So if, in the end, one is not impressed with what's being shown in museums, then stop going and don't worry cause all the worrying in the world isn't going to change the status quo.

    Personally, I gave up on museums as the efforts being shown was laughable and not worth the continued effort. But this reaction is not to say that this behavior, on my part, should be the standard which others follow.

    If one think the artistic effort they're looking at is junk, it's junk. If one thinks it's a wonder, then it's a wonder and if the curator wants to do a show and "they" come, what difference does it make what anybody, outside those who go, thinks?
     
  24. It never ceases to amaze me that people who are ostensibly interested and even passionate about an art form (photography) should choose to remain ignorant and refuse to think about the specific issues of that form.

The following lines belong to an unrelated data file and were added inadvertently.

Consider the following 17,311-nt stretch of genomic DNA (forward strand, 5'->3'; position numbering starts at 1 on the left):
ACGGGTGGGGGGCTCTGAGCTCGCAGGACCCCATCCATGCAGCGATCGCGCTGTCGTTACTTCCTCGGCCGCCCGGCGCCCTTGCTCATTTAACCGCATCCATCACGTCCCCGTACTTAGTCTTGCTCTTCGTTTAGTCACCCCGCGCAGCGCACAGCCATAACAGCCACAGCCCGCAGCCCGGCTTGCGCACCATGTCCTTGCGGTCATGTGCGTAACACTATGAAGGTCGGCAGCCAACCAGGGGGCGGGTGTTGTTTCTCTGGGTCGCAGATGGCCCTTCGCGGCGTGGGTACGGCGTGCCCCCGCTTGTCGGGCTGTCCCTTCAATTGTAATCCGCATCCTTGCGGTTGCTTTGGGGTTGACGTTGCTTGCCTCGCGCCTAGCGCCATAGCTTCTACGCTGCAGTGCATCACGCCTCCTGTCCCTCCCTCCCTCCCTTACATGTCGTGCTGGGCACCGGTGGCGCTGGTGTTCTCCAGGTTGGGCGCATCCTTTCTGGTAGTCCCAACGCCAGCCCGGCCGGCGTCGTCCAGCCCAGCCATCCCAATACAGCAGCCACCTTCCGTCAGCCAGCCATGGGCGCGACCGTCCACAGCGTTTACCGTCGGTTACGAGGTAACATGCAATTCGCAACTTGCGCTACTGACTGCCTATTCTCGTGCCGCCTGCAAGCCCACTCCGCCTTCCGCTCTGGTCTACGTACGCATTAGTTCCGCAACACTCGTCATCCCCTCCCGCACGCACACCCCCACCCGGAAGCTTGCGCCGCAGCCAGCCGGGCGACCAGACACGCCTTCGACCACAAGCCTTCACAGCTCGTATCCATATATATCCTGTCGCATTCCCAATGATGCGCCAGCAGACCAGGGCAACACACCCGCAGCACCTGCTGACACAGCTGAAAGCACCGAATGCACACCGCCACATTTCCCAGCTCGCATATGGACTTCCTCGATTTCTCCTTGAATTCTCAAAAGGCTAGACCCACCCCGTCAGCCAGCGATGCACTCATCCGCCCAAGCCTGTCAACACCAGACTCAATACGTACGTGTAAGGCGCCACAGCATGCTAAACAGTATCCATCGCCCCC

Friedlander is not a would-be Salgado who just can't manage to point his camera in the right direction, but rather an artist who takes seriously the idea that photography is about photography - just as poetry is about poetry and not about trees or flowers. His work is informed by an exploration of what the camera alone can show, and that is often quite surprising. The pictures work by establishing a tension between how we see and how the camera sees, and winding up that tension as far as it will go (I will just add that I haven't seen any recent work by him, my comment only applies to his work from the seventies and eighties).